Bob Silbernagel Column February 01, 2009
Reading tea leaves on the future of libraries
As the snow fell along the Animas River in Durango last Monday, I watched a blue heron glide upriver through the flakes.
My picture-postcard view came courtesy of the new Durango Public Library, which opened shortly before Christmas.
I had some time to kill that afternoon, and the friends I was visiting in Durango had raved about the new library earlier in the weekend. So, I stopped in to check it out.
Libraries can be places for peaceful reading and contemplation, as was Durango’s library when I visited last week. They also can be exciting, when you’re on the research trail and you encounter new evidence in your quest. They offer sites for education, such as literacy training, computer classes, group programs, children’s activities and more.
But my visit to Durango got me thinking about a couple of things.
First, the main branch of the Mesa County Public Library makes very good use of the space it has available, and the staff at the library have been abundantly helpful to me when I was seeking special research materials or books from out of the area. But it’s too bad the citizens of Mesa County rejected a sales-tax proposal for a new library in 2003 and 2004.
The 2004 measures were defeated by a margin of just 51 percent to 49 percent.
The new Durango Public Library was financed with a sales-tax increase approved by voters in 2005. It set aside some new revenue for open space and some for city capital projects, including the library.
Given the current economic situation, it’s unlikely voters here will approve a bond issue for a new library building any time soon. However, it turns out there are preliminary discussions under way that could lead to a new library. Library Director Eve Tallman told me those discussions involve working with the city, the county, the senior center and private investors to develop a mixed-use development that would include a new library and senior center using, in part, property the library has acquired in recent years.
I hope the idea bears fruit. A new main library building is still needed.
But no one should take this to mean library officials are sitting around, waiting for that possible project.
The main library building was remodeled in 2007 to make the space more usable, and many of the administrative functions have been moved to buildings to the east that were acquired as part of the hoped-for rebuilding.
The library has expanded or remodeled its branch locations to make them more user friendly. It held a grand opening for its new Orchard Mesa branch Jan. 24. It will partner with the city of Fruita to create a new branch library in the city’s new community center. And it is working with Palisade to develop a new branch library there.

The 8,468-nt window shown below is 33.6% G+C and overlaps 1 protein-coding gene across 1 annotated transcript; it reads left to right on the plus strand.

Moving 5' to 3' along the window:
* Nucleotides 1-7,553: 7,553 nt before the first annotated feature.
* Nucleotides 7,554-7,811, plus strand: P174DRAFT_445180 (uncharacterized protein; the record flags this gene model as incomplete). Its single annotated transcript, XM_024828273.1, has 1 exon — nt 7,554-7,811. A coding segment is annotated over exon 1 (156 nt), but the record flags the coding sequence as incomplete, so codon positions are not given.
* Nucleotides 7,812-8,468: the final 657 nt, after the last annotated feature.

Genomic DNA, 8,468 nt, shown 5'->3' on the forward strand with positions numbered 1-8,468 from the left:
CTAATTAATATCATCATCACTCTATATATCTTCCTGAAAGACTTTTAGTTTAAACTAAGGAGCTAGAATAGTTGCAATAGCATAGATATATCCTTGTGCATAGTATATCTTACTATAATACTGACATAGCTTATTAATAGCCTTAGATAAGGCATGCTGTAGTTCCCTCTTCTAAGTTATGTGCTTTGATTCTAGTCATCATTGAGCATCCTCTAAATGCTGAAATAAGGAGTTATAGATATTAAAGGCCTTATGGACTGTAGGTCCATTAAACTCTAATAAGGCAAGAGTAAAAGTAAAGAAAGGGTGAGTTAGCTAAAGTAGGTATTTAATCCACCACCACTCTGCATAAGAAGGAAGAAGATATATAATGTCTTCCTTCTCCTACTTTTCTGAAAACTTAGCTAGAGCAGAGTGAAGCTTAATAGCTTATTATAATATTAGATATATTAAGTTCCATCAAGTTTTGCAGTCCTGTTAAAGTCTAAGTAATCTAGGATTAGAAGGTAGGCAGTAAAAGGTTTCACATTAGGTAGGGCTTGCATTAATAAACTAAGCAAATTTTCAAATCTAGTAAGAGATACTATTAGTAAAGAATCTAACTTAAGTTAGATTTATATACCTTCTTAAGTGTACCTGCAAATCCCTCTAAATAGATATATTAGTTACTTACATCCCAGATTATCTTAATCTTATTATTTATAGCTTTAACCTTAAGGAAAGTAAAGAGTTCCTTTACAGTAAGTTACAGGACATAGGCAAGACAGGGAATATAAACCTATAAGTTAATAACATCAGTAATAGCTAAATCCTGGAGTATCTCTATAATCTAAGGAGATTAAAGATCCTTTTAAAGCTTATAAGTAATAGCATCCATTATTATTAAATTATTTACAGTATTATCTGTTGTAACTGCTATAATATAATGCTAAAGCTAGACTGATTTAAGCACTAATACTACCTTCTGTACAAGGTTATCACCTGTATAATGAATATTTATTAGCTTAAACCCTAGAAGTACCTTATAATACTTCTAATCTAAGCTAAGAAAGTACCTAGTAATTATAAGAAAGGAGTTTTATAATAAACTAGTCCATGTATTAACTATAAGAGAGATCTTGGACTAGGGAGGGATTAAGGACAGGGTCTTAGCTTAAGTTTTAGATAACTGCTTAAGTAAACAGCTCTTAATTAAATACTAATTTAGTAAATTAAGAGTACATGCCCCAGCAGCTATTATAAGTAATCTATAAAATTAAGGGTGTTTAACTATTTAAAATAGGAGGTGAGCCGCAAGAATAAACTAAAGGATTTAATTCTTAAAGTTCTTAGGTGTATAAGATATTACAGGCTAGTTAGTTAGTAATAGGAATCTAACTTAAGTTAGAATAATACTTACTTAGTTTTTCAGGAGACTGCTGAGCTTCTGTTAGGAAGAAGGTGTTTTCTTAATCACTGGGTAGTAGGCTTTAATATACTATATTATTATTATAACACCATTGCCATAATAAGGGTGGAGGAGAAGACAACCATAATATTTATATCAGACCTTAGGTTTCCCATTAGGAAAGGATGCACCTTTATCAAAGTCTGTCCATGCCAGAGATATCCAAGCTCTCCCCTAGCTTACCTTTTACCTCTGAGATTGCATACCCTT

The library’s annual “One Book, One Mesa County” reading campaign begins next month. It has teamed up with Rocky Mountain PBS to host “Community Cinema” on the second Tuesday of each month.
“We want to have a civic dialogue about our community and our country and what it is to be an American,” Tallman said.
The main library has a computer lab with 12 computers, and it has more than doubled the number of computers throughout the library available to the public. The library’s Web site lists a plethora of programs and events held at the main campus and branch libraries.
All of which prompt my second question. With all the online information, what is the future of libraries in the Internet age?
As someone who works in newspapers, where virtually everyone is asking a similar version of that question for our industry, the future of printed material and public access to them is of more than passing curiosity to me.
Google “future of libraries” and you can find a variety of answers, some encouraging and others not so much.
One expert claims the human species will be virtually illiterate by 2050, relying entirely on verbal communications on computers and through broadcast outlets for our information.
That seems a bit far-fetched to me and Tallman has evidence that it is not occurring just yet.
“There have been these messages over the past few decades, that libraries won’t exist in the future, that books won’t exist,” she said. “But that’s not happening. Our use just keeps going up, and book publishing keeps going up.”
For instance, she said, visitation at the Mesa County Public Libraries was up 14 percent last year. But check-outs of books and other materials were up 17 percent.
Not all of the newcomers are visiting the library to use the Internet, apparently.
Even so, other experts say libraries must trend more and more the way Mesa County’s already is — with computer literacy classes, online access and group programs — if they want to remain in existence.
But libraries were created as storehouses of information — as archives of printed material.
The history of our communities lives in libraries — in old newspapers, books, government documents and recorded oral histories. I hope we never abandon that.
The idea of public libraries, with books and archives easily accessible to the average citizen, is a uniquely American invention, mid-wived by the likes of Benjamin Franklin, Melvil Dewey and Andrew Carnegie.
Judging from the steady stream of people — young and old — who visited both the Durango Public Library when I was there last Monday, and the Mesa County Public Library on virtually any day just to sit and read a book or peruse a magazine, we are a long way from abandoning that notion just yet.